Henry Miller was born December 26, 1891 to German-American parents. His father Heinrich worked as a tailor, and his sister Lauretta Anna was mentally retarded. It was a working-class family, and Miller describes his childhood in some of his writing as being very much “of the streets.”
That said, he was a voracious reader and excelled in school, shining as a pupil from an early age. He enrolled in City College of New York, but left after only two months. After college he drifted from job to job (as Tropic of Capricorn recounts), working at a cement company, at his father’s tailor shop, and in a post office. He married an amateur pianist named Beatrice Sylvas Wickens in 1917, and the couple had a child.
Miller’s first long-term job was at the Western Union Telegraph Company – caustically labeled in Tropic of Capricorn the “Cosmodemonic Telegraph Company of North America.” In 1924 he quit, left his wife and child, and had an affair with a Broadway dancer named June Mansfield Smith. June encouraged Miller’s writing, which he had lately been taking more and more seriously. He wrote Clipped Wings in 1922 (Macmillan Publishers rejected it), and he wrote intensely while with June, though he soon grew weary of her unstable lifestyle. In 1930, penniless, he moved to Paris. There he met Alfred Perles, an Austrian writer who took him under his wing and supported him financially. Then came Anais Nin, the French writer, who proclaimed him a genius and supported him as well. Miller finally managed to publish some of his work, through the Obelisk Press under the pseudonyms Basil Carr and Cecil Barr.
Tropic of Cancer was published in 1934, and Tropic of Capricorn in 1938. Both were sensations, scandalizing readers with their wealth of sexual imagery and startling invective. For almost three decades thereafter, both novels were outlawed in the United States, until a Supreme Court ruling finally repealed the ban. More major works followed: Black Spring in 1936, and The Colossus of Maroussi in 1941.
When World War II broke out, Miller returned to the U.S. He married anew in 1944, to a student named Janina Martha Lepska. The marriage ended seven years later. In 1961, Tropic of Cancer was finally published in America. Just four years earlier, Miller had been elected to the National Institute of Arts and Letters. Tropic of Cancer did great business, and Miller became one of the most widely-read authors of the '60s; indeed, the anti-authoritarianism and explicit content of his novels helped free American authors to pursue similar directions. With significant income at his disposal for almost the first time in his life, Miller bought a spectacular house in the Pacific Palisades. He published The Rosy Crucifixion trilogy in 1965. He married again in 1967, to a Japanese singer named Hiroki “Hoko” Tokuda. His last lover was an actress named Brenda Venus. Miller was married a total of five times over the course of his life.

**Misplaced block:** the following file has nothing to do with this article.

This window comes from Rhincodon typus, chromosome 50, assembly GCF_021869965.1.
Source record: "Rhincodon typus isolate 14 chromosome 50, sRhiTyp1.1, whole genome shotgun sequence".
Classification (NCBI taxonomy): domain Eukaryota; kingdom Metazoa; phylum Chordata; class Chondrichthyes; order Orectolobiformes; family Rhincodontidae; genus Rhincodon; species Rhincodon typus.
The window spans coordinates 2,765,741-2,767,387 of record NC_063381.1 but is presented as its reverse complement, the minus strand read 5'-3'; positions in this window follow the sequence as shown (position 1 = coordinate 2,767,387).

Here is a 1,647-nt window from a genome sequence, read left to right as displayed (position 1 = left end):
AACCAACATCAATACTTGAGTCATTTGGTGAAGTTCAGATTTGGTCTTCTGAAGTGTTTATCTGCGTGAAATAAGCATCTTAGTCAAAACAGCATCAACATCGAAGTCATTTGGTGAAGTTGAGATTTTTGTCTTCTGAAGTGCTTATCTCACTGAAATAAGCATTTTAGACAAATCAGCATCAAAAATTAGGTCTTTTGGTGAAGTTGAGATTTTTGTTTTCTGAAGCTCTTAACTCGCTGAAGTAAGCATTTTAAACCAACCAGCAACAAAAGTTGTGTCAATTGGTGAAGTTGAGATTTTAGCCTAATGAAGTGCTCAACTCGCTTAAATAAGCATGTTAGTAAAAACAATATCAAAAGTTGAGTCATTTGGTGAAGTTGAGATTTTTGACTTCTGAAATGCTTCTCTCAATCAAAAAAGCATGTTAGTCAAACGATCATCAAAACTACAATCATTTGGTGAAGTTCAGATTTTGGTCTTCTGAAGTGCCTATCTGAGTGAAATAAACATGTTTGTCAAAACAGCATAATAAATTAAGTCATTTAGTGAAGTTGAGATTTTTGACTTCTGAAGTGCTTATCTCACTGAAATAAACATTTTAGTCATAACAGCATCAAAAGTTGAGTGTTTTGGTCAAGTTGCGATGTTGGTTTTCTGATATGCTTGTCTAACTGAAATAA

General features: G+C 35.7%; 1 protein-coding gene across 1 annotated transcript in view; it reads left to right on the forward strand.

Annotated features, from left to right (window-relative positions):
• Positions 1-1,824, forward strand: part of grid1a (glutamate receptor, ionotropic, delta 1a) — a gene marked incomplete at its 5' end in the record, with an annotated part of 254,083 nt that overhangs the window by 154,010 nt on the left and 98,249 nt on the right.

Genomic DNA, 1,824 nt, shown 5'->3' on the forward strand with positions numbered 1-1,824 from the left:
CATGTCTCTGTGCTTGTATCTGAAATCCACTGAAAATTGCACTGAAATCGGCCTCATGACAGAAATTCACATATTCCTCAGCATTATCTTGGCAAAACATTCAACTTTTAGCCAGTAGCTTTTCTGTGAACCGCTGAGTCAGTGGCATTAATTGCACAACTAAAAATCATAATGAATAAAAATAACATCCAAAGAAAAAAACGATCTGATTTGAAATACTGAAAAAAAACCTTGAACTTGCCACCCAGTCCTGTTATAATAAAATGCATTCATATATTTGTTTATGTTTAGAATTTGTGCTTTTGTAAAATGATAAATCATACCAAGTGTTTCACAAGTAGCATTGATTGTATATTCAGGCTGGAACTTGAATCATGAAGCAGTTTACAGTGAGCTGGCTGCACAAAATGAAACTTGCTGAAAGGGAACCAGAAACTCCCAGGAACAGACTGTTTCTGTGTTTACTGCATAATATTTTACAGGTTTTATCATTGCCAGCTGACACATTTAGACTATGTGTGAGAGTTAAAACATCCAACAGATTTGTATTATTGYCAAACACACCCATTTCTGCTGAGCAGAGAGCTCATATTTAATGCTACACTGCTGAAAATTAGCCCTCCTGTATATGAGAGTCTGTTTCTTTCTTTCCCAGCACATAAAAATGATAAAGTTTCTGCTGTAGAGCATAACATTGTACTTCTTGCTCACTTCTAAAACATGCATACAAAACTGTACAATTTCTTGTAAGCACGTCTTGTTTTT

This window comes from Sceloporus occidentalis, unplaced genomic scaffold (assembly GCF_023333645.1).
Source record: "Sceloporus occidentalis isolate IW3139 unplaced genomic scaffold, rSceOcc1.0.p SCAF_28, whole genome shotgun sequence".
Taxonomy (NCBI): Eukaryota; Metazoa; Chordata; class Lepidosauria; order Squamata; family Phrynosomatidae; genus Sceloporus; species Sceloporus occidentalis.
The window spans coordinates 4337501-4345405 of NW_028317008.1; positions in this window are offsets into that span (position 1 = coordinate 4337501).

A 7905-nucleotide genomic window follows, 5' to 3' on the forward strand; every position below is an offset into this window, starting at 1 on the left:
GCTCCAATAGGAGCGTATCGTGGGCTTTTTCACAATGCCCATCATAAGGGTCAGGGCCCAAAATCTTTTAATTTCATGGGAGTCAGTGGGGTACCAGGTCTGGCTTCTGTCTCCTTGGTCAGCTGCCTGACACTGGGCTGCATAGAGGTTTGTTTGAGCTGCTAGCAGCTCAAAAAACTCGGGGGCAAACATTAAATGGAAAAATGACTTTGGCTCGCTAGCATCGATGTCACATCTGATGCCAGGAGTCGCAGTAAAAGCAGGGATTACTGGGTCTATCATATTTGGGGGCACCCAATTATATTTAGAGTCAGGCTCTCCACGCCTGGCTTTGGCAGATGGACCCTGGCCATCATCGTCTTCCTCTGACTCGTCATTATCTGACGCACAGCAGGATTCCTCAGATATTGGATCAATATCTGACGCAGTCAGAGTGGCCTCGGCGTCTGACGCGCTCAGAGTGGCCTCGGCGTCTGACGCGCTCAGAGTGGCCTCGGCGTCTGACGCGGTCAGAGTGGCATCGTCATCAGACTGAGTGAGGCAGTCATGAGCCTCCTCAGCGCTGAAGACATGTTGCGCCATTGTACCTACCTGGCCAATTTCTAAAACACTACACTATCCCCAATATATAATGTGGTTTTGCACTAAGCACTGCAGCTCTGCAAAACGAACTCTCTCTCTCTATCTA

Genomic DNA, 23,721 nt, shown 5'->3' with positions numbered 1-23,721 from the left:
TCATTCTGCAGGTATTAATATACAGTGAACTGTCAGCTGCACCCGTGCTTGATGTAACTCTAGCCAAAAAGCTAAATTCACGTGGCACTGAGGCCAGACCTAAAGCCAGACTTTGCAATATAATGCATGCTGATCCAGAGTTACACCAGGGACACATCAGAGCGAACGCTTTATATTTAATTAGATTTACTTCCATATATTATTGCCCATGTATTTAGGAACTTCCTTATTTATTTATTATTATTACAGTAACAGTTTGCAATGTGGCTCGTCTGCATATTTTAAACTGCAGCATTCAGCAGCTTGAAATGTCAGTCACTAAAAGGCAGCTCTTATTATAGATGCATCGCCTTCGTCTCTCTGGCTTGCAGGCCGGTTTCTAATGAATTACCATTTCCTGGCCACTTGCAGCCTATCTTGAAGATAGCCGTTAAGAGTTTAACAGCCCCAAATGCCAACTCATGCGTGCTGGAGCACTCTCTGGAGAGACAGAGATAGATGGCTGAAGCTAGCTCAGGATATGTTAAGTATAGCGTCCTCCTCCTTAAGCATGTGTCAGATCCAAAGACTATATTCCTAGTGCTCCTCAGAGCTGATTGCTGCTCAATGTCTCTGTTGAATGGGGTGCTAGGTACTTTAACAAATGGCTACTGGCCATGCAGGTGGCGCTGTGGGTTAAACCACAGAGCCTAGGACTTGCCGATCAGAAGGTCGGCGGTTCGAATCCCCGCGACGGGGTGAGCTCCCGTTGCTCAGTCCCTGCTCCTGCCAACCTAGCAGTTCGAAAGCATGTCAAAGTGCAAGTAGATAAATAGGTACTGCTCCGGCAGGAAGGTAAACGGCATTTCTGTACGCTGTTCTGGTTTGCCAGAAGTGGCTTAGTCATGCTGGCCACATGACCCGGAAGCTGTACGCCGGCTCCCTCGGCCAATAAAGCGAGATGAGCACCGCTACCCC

Henry Miller died on June 7, 1980, in Pacific Palisades, having influenced an entire generation of writers around the world and driven a wedge through censorship rulings in the United States.
Study Guides on Works by Henry Miller
Tropic of Cancer was first published in Paris in 1934. Few other novels of the century have created as much of a stir. Some writers, including Anais Nin, proclaimed it a work of genius, while others were baffled; critics began to bicker about its...
First released in 1936 and banned from the U.S. for nearly thirty years, Tropic of Capricorn, along with its predecessor Tropic of Cancer, set a new standard for explicitness of content. D. H. Lawrence’s novels, T. S. Eliot’s poetry, and other...